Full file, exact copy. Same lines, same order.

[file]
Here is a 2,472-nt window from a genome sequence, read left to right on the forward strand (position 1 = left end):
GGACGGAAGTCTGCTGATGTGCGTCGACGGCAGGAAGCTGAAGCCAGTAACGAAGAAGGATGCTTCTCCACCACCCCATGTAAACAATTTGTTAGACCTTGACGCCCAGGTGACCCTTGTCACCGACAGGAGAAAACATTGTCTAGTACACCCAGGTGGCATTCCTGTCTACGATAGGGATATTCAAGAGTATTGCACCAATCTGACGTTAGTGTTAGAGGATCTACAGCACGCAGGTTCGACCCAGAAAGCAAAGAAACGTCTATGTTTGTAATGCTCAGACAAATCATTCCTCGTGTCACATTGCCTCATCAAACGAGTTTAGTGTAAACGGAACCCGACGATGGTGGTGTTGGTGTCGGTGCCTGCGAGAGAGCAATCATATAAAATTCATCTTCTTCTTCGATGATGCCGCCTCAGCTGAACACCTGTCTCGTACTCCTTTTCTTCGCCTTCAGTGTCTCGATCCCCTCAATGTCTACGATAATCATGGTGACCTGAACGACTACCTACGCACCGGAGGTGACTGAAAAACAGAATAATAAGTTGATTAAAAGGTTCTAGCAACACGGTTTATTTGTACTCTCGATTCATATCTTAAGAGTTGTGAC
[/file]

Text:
Here is a 2,472-nt window from a genome sequence, read left to right on the forward strand (position 1 = left end):
GGACGGAAGTCTGCTGATGTGCGTCGACGGCAGGAAGCTGAAGCCAGTAACGAAGAAGGATGCTTCTCCACCACCCCATGTAAACAATTTGTTAGACCTTGACGCCCAGGTGACCCTTGTCACCGACAGGAGAAAACATTGTCTAGTACACCCAGGTGGCATTCCTGTCTACGATAGGGATATTCAAGAGTATTGCACCAATCTGACGTTAGTGTTAGAGGATCTACAGCACGCAGGTTCGACCCAGAAAGCAAAGAAACGTCTATGTTTGTAATGCTCAGACAAATCATTCCTCGTGTCACATTGCCTCATCAAACGAGTTTAGTGTAAACGGAACCCGACGATGGTGGTGTTGGTGTCGGTGCCTGCGAGAGAGCAATCATATAAAATTCATCTTCTTCTTCGATGATGCCGCCTCAGCTGAACACCTGTCTCGTACTCCTTTTCTTCGCCTTCAGTGTCTCGATCCCCTCAATGTCTACGATAATCATGGTGACCTGAACGACTACCTACGCACCGGAGGTGACTGAAAAACAGAATAATAAGTTGATTAAAAGGTTCTAGCAACACGGTTTATTTGTACTCTCGATTCATATCTTAAGAGTTGTGAC